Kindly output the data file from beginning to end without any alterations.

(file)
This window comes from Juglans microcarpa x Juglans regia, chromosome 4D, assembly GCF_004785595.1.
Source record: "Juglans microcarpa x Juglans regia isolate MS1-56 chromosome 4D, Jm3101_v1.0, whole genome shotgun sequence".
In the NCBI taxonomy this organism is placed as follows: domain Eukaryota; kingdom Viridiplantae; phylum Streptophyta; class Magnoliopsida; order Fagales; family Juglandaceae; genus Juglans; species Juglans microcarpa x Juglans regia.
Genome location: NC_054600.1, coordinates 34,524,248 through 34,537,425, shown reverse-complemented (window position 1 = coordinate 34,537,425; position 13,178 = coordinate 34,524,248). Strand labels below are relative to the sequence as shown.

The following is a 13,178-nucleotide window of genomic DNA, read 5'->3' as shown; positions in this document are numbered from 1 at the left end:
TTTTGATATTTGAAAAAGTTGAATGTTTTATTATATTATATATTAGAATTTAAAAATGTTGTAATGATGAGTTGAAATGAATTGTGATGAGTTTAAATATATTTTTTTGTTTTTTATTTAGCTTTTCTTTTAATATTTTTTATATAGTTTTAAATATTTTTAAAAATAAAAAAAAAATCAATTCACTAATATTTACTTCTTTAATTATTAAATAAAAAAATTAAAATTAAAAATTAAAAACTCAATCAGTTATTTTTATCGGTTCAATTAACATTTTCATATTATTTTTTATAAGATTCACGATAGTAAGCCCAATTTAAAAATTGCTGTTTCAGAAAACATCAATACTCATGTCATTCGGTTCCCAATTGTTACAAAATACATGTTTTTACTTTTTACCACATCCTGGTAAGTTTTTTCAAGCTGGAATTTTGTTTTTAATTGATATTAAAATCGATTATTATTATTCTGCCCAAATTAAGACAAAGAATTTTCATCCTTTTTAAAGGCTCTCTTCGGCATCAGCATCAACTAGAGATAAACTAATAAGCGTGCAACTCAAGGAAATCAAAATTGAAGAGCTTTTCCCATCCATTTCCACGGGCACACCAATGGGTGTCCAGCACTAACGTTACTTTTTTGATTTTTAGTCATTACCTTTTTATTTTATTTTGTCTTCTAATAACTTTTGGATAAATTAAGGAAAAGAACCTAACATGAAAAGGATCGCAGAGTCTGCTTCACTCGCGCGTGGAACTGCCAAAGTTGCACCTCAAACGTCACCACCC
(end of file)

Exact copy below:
This window comes from Juglans microcarpa x Juglans regia, chromosome 4D, assembly GCF_004785595.1.
Source record: "Juglans microcarpa x Juglans regia isolate MS1-56 chromosome 4D, Jm3101_v1.0, whole genome shotgun sequence".
In the NCBI taxonomy this organism is placed as follows: domain Eukaryota; kingdom Viridiplantae; phylum Streptophyta; class Magnoliopsida; order Fagales; family Juglandaceae; genus Juglans; species Juglans microcarpa x Juglans regia.
Genome location: NC_054600.1, coordinates 34,524,248 through 34,537,425, shown reverse-complemented (window position 1 = coordinate 34,537,425; position 13,178 = coordinate 34,524,248). Strand labels below are relative to the sequence as shown.

The following is a 13,178-nucleotide window of genomic DNA, read 5'->3' as shown; positions in this document are numbered from 1 at the left end:
TTTTGATATTTGAAAAAGTTGAATGTTTTATTATATTATATATTAGAATTTAAAAATGTTGTAATGATGAGTTGAAATGAATTGTGATGAGTTTAAATATATTTTTTTGTTTTTTATTTAGCTTTTCTTTTAATATTTTTTATATAGTTTTAAATATTTTTAAAAATAAAAAAAAAATCAATTCACTAATATTTACTTCTTTAATTATTAAATAAAAAAATTAAAATTAAAAATTAAAAACTCAATCAGTTATTTTTATCGGTTCAATTAACATTTTCATATTATTTTTTATAAGATTCACGATAGTAAGCCCAATTTAAAAATTGCTGTTTCAGAAAACATCAATACTCATGTCATTCGGTTCCCAATTGTTACAAAATACATGTTTTTACTTTTTACCACATCCTGGTAAGTTTTTTCAAGCTGGAATTTTGTTTTTAATTGATATTAAAATCGATTATTATTATTCTGCCCAAATTAAGACAAAGAATTTTCATCCTTTTTAAAGGCTCTCTTCGGCATCAGCATCAACTAGAGATAAACTAATAAGCGTGCAACTCAAGGAAATCAAAATTGAAGAGCTTTTCCCATCCATTTCCACGGGCACACCAATGGGTGTCCAGCACTAACGTTACTTTTTTGATTTTTAGTCATTACCTTTTTATTTTATTTTGTCTTCTAATAACTTTTGGATAAATTAAGGAAAAGAACCTAACATGAAAAGGATCGCAGAGTCTGCTTCACTCGCGCGTGGAACTGCCAAAGTTGCACCTCAAACGTCACCACCC